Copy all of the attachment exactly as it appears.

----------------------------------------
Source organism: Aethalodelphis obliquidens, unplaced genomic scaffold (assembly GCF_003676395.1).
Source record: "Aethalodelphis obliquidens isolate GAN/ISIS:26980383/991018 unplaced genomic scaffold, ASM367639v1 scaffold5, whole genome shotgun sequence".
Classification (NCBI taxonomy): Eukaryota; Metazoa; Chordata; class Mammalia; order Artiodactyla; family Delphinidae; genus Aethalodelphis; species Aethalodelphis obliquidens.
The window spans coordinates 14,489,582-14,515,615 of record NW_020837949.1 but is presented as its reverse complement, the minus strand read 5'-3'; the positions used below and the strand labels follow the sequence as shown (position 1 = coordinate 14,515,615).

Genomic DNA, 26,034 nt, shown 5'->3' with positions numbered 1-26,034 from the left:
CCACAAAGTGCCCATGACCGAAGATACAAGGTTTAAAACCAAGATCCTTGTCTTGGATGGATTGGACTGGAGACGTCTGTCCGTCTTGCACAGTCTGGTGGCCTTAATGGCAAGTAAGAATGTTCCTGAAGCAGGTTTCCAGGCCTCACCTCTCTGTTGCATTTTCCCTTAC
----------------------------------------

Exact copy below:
Source organism: Aethalodelphis obliquidens, unplaced genomic scaffold (assembly GCF_003676395.1).
Source record: "Aethalodelphis obliquidens isolate GAN/ISIS:26980383/991018 unplaced genomic scaffold, ASM367639v1 scaffold5, whole genome shotgun sequence".
Classification (NCBI taxonomy): Eukaryota; Metazoa; Chordata; class Mammalia; order Artiodactyla; family Delphinidae; genus Aethalodelphis; species Aethalodelphis obliquidens.
The window spans coordinates 14,489,582-14,515,615 of record NW_020837949.1 but is presented as its reverse complement, the minus strand read 5'-3'; the positions used below and the strand labels follow the sequence as shown (position 1 = coordinate 14,515,615).

Genomic DNA, 26,034 nt, shown 5'->3' with positions numbered 1-26,034 from the left:
CCACAAAGTGCCCATGACCGAAGATACAAGGTTTAAAACCAAGATCCTTGTCTTGGATGGATTGGACTGGAGACGTCTGTCCGTCTTGCACAGTCTGGTGGCCTTAATGGCAAGTAAGAATGTTCCTGAAGCAGGTTTCCAGGCCTCACCTCTCTGTTGCATTTTCCCTTAC